AMD sheds light on Bulldozer, Bobcat, desktop plans

During its 2009 Financial Analyst Day presentation today, AMD revealed some more details about its next-generation processor architectures, Bulldozer and Bobcat, as well as its desktop processor roadmap for 2010 and 2011.

This latest desktop roadmap is a little bit different from the one we saw a year ago. For starters, AMD now explicitly mentions plans for a six-core core Thuban processor in 2010. Also, the company now dubs its 32-nm enthusiast processor Zambezi. That part will have four to eight cores and will fit in AM3 sockets, just like existing Phenom IIs and Athlon IIs.

On the mainstream 32-nm front, AMD has stuck with Llano. The latest roadmap says that processor will have "up to" four cores, though, suggesting we could see a dual-core version. Once again, the APU label means all Llano offerings will have a built-in graphics core.

AMD will base the 32-nm Zambezi processor on its next-generation Bulldozer architecture, which will supplant the existing K10 design and go up against Intel's Nehalem and Sandy Bridge. Today's presentation included a few juicy nuggets of information about what Bulldozer processors will look like:

What you see above, folks, is a Bulldozer processor module. AMD will stick one or more of those on each chip, sometimes alongside a graphics core. Each Bulldozer module has two cores, but in a novel twist, those cores will share fetch logic, decode logic, floating-point logic, and L2 and L3 cache between them. Each Bulldozer core will nevertheless have its own integer execution units.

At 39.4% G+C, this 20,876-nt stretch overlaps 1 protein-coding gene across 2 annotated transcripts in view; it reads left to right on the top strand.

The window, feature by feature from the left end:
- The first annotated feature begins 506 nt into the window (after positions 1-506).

AMD says it strove not to compromise single-threaded performance with Bulldozer, an aspiration that led to the discrete integer processing elements. Purportedly, Bulldozer processors will deliver "outstanding" performance with traditional workloads.

Incidentally, AMD put those recent 128-bit rumors to rest by saying Bulldozer's floating-point multiply and accumulate (FMAC) units will be able to process two 64-bit double-precision or four 32-bit single-precision operations simultaneously, but not single, 128-bit operations.

AMD has one more architecture up its sleeve: Bobcat, which will act as AMD's answer to the Atom processor in many ways.

AMD claims Bobcat will deliver 90% of the performance of today's mainstream processors with half the die area. With reduced voltage and clock speeds still at "very reasonable" levels, Bobcat should ease into sub-1W power envelopes, as well. The company has even made Bobcat synthesizable, meaning the silicon design is written in a high-level language and should be relatively straightforward to modify—or port to different process technologies. That little tidbit lends some credence to what we've been hearing about 40-nm bulk silicon APUs.

Of course, all of this power-efficiency and versatility will come at a price. AMD says the synthesizable architecture reduces top clock speeds by 20%, and the processor will also lack L3 cache and support for SSE4 instructions. Hardware virtualization will still make the cut, though.

Unlike Intel with the Atom, AMD isn't planning to squeeze Bobcat into smart phones. At least not yet. However, we will see Bobcat sharing the ride with a graphics core in the upcoming Ontario APU, which will hit ultraportables in 2011.

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